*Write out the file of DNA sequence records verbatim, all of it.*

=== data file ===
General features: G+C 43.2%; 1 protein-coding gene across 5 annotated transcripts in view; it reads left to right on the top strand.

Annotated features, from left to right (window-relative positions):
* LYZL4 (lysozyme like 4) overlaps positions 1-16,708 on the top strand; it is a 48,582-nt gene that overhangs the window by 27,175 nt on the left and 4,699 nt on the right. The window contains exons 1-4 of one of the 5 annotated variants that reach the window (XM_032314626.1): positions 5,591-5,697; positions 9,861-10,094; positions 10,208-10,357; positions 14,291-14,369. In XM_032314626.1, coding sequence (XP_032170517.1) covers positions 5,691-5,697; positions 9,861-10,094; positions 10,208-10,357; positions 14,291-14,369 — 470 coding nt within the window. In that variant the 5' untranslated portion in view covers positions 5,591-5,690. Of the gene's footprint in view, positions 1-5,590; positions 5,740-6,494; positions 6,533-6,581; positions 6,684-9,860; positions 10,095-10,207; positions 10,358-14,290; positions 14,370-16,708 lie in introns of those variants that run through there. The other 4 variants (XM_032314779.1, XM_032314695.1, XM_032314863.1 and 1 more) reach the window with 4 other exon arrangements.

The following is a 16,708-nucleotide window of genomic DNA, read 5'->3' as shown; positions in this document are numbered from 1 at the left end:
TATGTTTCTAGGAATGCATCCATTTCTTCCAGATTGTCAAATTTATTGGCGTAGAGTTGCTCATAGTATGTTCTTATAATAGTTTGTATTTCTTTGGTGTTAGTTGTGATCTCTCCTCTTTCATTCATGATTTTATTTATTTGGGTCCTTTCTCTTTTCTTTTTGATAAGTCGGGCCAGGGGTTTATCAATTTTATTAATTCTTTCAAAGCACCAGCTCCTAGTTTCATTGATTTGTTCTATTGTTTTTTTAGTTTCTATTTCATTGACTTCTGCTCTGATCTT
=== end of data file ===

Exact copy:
General features: G+C 43.2%; 1 protein-coding gene across 5 annotated transcripts in view; it reads left to right on the top strand.

Annotated features, from left to right (window-relative positions):
* LYZL4 (lysozyme like 4) overlaps positions 1-16,708 on the top strand; it is a 48,582-nt gene that overhangs the window by 27,175 nt on the left and 4,699 nt on the right. The window contains exons 1-4 of one of the 5 annotated variants that reach the window (XM_032314626.1): positions 5,591-5,697; positions 9,861-10,094; positions 10,208-10,357; positions 14,291-14,369. In XM_032314626.1, coding sequence (XP_032170517.1) covers positions 5,691-5,697; positions 9,861-10,094; positions 10,208-10,357; positions 14,291-14,369 — 470 coding nt within the window. In that variant the 5' untranslated portion in view covers positions 5,591-5,690. Of the gene's footprint in view, positions 1-5,590; positions 5,740-6,494; positions 6,533-6,581; positions 6,684-9,860; positions 10,095-10,207; positions 10,358-14,290; positions 14,370-16,708 lie in introns of those variants that run through there. The other 4 variants (XM_032314779.1, XM_032314695.1, XM_032314863.1 and 1 more) reach the window with 4 other exon arrangements.

The following is a 16,708-nucleotide window of genomic DNA, read 5'->3' as shown; positions in this document are numbered from 1 at the left end:
TATGTTTCTAGGAATGCATCCATTTCTTCCAGATTGTCAAATTTATTGGCGTAGAGTTGCTCATAGTATGTTCTTATAATAGTTTGTATTTCTTTGGTGTTAGTTGTGATCTCTCCTCTTTCATTCATGATTTTATTTATTTGGGTCCTTTCTCTTTTCTTTTTGATAAGTCGGGCCAGGGGTTTATCAATTTTATTAATTCTTTCAAAGCACCAGCTCCTAGTTTCATTGATTTGTTCTATTGTTTTTTTAGTTTCTATTTCATTGACTTCTGCTCTGATCTT